Take Mental Health Seriously

If you logged onto Twitter this afternoon, you probably came across the sad news that Lincoln Park frontman Chester Bennington has passed away from an apparent suicide at only forty-one years old. Bennington focused his lyrics on his own personal struggles, addiction and depression- his voice being applauded by millions but unfortunately not heard when it mattered the most.

We need to destigmatize the conversation surrounding mental health. Right now, suicide is the 10th leading cause of death in the United States; a person dying from it around every 11.9 minutes. Ninety percent of all people who die by suicide have a diagnosable psychiatric disorder at the time of their death. Depression affects nearly eight percent percent of Americans aged eighteen and older in a given year.  More people suffer from depression than coronary heart disease, cancer, and HIV/AIDS yet we still can’t seem to realize that mental health is just as important as physical health. Depression is one of if not the most treatable of psychiatric illnesses. Between 80 percent and 90 percent of people who have depression respond positively to treatment and almost all patients are able to gain some relief from their symptoms. But before all of this can happen, depression needs to be recognized. The best way we can prevent suicide is through early detection, diagnosis, and treatment of depression and other mental health conditions.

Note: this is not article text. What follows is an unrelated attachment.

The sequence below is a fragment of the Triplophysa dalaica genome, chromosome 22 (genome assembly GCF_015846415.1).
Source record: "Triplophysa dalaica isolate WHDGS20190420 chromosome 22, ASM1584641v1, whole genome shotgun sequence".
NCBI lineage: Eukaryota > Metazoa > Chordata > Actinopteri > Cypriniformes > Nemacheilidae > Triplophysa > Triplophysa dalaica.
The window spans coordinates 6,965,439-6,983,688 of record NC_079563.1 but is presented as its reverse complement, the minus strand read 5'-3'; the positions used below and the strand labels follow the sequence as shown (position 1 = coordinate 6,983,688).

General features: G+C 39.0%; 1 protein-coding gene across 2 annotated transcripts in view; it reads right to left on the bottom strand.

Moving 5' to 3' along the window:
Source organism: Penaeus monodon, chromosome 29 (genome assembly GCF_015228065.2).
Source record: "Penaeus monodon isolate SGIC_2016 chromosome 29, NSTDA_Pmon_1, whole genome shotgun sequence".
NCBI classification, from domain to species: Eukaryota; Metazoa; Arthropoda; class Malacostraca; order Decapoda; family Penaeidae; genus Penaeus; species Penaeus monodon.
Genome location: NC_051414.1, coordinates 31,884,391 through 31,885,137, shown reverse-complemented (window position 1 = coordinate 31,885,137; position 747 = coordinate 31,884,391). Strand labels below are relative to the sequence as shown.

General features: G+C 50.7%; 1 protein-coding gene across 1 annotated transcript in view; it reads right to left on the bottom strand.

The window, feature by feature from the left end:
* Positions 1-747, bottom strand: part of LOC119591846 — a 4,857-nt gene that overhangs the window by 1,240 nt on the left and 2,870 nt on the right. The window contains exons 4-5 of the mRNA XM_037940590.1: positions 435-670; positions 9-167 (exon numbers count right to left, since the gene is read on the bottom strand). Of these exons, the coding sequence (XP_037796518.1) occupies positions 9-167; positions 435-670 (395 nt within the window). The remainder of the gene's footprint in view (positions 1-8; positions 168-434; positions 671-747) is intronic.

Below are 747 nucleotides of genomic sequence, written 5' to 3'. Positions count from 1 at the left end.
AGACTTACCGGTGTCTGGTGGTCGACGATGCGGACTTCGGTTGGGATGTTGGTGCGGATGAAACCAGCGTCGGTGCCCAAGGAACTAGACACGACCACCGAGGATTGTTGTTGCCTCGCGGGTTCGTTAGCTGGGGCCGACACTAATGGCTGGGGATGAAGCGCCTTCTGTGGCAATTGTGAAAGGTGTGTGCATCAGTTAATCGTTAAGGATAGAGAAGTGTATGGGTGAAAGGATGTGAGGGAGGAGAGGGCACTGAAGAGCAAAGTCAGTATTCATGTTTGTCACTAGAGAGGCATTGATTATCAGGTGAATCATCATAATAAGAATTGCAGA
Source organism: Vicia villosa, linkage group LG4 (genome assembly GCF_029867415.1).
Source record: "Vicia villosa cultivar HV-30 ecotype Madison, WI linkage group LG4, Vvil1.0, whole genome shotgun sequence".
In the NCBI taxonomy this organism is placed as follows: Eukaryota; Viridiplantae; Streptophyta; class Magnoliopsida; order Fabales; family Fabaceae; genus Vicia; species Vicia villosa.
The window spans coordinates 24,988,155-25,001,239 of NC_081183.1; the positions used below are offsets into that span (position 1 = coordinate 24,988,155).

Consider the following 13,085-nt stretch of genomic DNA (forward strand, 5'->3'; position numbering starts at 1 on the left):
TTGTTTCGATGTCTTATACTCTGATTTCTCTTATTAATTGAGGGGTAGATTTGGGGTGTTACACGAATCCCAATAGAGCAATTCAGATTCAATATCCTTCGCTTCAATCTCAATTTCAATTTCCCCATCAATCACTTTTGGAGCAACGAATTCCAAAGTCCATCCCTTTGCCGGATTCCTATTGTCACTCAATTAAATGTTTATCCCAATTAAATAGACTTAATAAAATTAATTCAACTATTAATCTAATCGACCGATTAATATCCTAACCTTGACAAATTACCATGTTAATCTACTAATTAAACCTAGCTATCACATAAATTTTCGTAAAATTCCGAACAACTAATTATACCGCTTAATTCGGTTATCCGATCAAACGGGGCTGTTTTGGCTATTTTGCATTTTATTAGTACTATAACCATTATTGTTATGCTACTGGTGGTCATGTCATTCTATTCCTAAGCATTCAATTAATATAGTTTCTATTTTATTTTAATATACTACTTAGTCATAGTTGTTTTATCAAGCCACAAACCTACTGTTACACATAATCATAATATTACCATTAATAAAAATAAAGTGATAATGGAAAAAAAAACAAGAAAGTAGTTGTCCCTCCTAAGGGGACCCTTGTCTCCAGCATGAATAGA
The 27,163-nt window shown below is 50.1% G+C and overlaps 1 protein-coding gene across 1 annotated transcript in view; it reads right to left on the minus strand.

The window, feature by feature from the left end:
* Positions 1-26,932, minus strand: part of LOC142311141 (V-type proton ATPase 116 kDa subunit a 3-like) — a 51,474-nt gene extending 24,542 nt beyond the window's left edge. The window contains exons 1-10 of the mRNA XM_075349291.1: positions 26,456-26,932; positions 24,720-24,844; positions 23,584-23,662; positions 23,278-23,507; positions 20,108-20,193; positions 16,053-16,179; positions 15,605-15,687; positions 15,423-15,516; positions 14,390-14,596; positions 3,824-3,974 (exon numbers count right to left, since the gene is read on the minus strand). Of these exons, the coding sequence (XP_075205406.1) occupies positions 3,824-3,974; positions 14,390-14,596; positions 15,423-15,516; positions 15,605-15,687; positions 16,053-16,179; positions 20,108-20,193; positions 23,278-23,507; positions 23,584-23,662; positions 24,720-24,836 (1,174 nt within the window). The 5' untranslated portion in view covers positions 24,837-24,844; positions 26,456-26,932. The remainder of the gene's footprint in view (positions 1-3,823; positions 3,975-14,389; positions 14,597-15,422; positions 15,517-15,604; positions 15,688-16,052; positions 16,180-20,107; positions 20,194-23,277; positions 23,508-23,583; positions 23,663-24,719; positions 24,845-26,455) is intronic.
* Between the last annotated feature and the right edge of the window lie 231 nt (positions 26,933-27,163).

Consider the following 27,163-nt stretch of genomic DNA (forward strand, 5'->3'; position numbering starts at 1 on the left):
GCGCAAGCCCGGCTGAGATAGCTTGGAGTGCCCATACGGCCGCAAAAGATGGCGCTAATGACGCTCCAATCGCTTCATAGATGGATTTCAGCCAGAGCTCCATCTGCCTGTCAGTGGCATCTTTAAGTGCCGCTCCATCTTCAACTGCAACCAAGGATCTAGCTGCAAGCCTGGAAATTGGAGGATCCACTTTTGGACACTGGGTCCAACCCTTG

Don’t be afraid to speak up about mental health because it’s an important conversation! Nobody should feel ashamed to talk about their mental health and what they’re going through. We as a whole should feel ashamed at the lack of understanding and access to affordable and easy treatment. Mental health needs so much more attention than it gets because mental illness does not discriminate. It doesn’t care who you are, what you do or how much money you make. It comes after everyone. Please reach out to your friends and family who struggle with their own mental health. People who have a mental illness who seem positive and optimistic aren’t any less important. People take medications for high cholesterol. People go to physical therapy if they have a broken hip. So why the stigma surrounding mental health treatment? Mental health and depression shouldn’t be something taboo. It’s okay to talk about it and have loved ones around you help. People want to help.  If you or anyone you know has suicidal thoughts- seek help. Talk.







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